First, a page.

Modern shippers face more risks than the industry ever imagined. According to Jeff Berman of Logistics Management, 71 percent of shippers believe the greatest focus for small package shipping is cutting costs. Meanwhile, 37 percent are concerned with their ability to meet delivery timelines, and the ability to track and trace packages has become part of the equation for most customers and 85 percent of shippers. Yet, shippers can reduce costs in small package shipping by following these best practices.
The simplest way to cut all costs down is not overpaying for services. While this may seem obvious, shippers have a tendency to overpay carriers between 1 and 3 percent, explains Jared Fisher of Lojistic. Shippers must audit all carrier invoices, but since this process can be quite time-consuming, it is best to use a transportation management system that completes auditing automatically.
Shippers often do not consider how different modes of shipping can actually be involved in small package shipping. Since many small packages may be shipped to various areas, it seems easy to pay for shipping of each item. However, even small shipments need to be compared for cost savings.
Automated data capture and analysis systems can catch errors before and as they occur. Automated scanners and machine-to-machine connectivity via the Internet of Things should be used in all small package shipping processes. This provides real-time insight and verification of contents throughout the shipment from picking to loading and final delivery.
It seems like small packages can fit anywhere, so they should be able to be sent on the smallest truck. In reality, the ability to consolidate small shipments makes them perfect for less-than-truckload and consolidated full truckload shipping.
When a small shipper negotiates shipping options with carriers, it should not mean the small shipper is at the mercy of the bigger partner. These shippers need to work on making their markets competitive by growing customer bases and increasing accountability throughout the organization. As a result, the larger carrier will be more inclined to provide lower rates if volumes are expected to increase.
Shippers must learn what dimensional pricing is, how its models perform against traditional, class-based shipping models, and how to apply the principles of dimensional pricing to increase profits. This helps to eliminate unforeseen changes in the pricing model in the future.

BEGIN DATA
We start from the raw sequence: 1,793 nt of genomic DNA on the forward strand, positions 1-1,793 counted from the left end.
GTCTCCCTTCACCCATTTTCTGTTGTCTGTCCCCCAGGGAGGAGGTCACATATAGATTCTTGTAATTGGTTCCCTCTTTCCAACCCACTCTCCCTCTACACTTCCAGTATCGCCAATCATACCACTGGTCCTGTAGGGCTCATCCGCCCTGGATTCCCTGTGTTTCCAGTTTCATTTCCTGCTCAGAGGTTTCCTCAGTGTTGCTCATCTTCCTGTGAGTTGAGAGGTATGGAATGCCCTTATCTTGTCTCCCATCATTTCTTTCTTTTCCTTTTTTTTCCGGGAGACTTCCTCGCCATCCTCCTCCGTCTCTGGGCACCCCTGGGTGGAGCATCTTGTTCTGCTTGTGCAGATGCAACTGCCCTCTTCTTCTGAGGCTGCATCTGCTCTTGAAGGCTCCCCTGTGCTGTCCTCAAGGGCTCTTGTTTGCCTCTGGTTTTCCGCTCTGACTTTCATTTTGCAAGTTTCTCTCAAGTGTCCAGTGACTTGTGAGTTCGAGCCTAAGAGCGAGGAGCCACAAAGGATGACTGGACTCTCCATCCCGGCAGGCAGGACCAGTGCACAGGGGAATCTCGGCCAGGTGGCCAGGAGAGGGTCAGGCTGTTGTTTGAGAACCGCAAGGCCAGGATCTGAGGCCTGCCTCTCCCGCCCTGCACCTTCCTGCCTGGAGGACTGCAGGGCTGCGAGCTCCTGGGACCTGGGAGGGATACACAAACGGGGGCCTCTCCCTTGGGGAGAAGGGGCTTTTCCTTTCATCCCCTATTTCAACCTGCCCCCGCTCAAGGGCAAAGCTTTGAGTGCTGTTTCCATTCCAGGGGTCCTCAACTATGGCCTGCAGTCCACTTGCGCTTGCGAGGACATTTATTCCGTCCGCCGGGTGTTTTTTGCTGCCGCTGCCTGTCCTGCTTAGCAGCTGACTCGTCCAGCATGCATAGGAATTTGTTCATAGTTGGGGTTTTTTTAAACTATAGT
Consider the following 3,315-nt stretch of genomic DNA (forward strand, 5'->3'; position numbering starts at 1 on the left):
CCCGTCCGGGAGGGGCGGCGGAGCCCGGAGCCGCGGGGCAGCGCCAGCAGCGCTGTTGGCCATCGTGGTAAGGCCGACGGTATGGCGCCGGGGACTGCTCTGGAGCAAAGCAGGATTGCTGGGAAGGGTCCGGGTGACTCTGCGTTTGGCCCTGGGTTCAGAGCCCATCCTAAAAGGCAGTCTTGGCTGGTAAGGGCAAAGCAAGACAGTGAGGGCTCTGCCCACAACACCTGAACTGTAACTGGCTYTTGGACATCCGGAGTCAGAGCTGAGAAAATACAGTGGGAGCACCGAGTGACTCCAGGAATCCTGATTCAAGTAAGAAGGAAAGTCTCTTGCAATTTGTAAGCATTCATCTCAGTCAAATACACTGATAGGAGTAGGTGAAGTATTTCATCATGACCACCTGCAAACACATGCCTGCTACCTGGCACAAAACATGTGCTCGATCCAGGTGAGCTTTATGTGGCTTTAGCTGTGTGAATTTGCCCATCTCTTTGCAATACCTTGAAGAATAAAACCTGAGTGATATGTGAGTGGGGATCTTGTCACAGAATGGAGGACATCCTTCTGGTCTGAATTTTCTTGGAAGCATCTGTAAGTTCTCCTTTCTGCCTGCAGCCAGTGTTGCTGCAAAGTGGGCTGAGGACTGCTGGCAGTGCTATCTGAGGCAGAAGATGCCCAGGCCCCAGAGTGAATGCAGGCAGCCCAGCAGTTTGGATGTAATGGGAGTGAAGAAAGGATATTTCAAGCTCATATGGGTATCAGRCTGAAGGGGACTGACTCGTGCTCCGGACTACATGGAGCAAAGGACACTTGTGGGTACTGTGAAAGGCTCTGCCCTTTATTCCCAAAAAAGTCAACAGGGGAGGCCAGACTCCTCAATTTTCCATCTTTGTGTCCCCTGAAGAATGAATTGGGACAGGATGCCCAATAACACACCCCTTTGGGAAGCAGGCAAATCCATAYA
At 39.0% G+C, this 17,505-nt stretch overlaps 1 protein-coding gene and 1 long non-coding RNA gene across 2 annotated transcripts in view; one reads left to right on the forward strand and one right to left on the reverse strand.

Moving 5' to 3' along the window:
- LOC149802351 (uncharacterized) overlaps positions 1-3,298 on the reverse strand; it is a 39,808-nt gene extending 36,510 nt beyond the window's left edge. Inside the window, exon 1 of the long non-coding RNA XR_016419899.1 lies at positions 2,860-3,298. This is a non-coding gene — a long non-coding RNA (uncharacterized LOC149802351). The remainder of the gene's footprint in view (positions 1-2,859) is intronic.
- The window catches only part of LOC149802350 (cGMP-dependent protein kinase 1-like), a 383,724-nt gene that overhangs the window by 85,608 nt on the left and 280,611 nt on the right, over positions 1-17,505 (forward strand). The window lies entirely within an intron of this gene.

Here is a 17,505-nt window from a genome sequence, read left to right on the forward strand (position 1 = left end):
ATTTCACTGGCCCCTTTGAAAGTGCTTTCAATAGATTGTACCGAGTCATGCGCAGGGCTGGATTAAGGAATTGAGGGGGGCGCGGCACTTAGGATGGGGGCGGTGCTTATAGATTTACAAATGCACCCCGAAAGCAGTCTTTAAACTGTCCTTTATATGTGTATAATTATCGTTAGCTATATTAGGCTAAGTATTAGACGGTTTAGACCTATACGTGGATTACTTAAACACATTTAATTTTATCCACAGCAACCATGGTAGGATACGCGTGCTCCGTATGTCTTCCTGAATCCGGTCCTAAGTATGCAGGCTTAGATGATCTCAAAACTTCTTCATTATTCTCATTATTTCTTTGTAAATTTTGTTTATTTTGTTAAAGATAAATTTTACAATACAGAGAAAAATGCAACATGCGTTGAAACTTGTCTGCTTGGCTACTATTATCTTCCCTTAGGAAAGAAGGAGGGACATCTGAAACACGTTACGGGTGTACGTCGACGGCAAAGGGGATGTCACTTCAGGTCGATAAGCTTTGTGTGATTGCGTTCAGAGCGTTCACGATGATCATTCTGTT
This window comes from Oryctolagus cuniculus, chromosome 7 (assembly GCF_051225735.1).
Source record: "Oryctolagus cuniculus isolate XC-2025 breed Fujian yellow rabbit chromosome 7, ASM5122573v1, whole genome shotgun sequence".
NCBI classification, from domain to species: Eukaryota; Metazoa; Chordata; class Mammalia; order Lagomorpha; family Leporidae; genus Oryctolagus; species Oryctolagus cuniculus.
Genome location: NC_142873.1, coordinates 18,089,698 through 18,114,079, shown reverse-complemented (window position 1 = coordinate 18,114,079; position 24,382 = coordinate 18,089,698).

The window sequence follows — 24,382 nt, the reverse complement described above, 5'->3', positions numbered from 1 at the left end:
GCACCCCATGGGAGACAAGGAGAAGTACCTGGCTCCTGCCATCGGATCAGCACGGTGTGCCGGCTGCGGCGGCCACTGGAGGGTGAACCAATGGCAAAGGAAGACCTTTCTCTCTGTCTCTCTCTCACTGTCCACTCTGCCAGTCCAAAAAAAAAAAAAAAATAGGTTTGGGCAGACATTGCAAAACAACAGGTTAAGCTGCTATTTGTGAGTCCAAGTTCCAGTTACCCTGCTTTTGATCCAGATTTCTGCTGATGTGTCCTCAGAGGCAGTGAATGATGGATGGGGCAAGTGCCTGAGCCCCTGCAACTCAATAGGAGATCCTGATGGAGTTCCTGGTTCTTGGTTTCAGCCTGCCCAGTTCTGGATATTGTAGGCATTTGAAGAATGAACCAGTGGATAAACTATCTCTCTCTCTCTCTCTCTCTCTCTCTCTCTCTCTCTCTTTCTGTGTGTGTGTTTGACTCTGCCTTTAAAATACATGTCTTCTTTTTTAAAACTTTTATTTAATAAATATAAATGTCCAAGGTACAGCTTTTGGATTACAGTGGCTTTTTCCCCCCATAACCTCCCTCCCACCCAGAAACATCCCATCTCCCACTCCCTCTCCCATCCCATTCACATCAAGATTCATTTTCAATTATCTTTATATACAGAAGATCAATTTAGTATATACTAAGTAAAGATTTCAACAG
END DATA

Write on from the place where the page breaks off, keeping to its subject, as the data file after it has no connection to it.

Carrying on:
Since the “Big Carriers” are focused on global transit, regional carriers can give your customers the service and prices needed to be competitive in smaller markets. This helps to drive competition between big and small carriers, which produces cost savings for shippers.
Air shipping may seem like the obvious choice for getting products to consumers as quickly as possible. However, air shipping may not be the definitive solution. Shippers should look at the delivery guarantees on all small package shipments.
Incorrect address or shipping information accounts for the majority of problems with delivery schedules. A package may be directed to the incorrect regional center, delivered to the wrong address or worse. In other words, shipments to countries outside of the U.S. need to follow address standardization for each specific area, which are kept by the Universal Postal Union.
Shipments should not be packaged in any just any fashion. Each shipment should be packaged carefully to reduce the risk of broken or damaged items. Shipments should be condensed into the smallest package possible, and the items should be placed in an appropriate filler material to prevent damage from drops or falls.
Shippers must ensure all small packages adhere to restrictions and hazard requirements at the time of packaging. As a shipper, your organization could be decimated if you allow a single restricted product to cause countless damages to other products and people due to your willingness to look the other way.
Extra work is the symbiotic parasite of small packages. Small packages mean more details for each shipment, but you can eliminate extra work in small packaging as well. Rather than picking-to-tote, pick-to-box to eliminate the possibility of mistaken shipments or missing items.
All packages should adhere to the packaging requirements for the respective carrier. This may include the taping of all seams or adding three standard lines of tape across both the top and bottom parts of a box.
Shippers are moving toward small packaging shipping, and more customers are ordering individual items online and in the store. Although small packaging traditionally represents an increased cost to the shipper, shippers can negate this risk and achieve a positive return on investment by following these best practices in all small packaging shipments.
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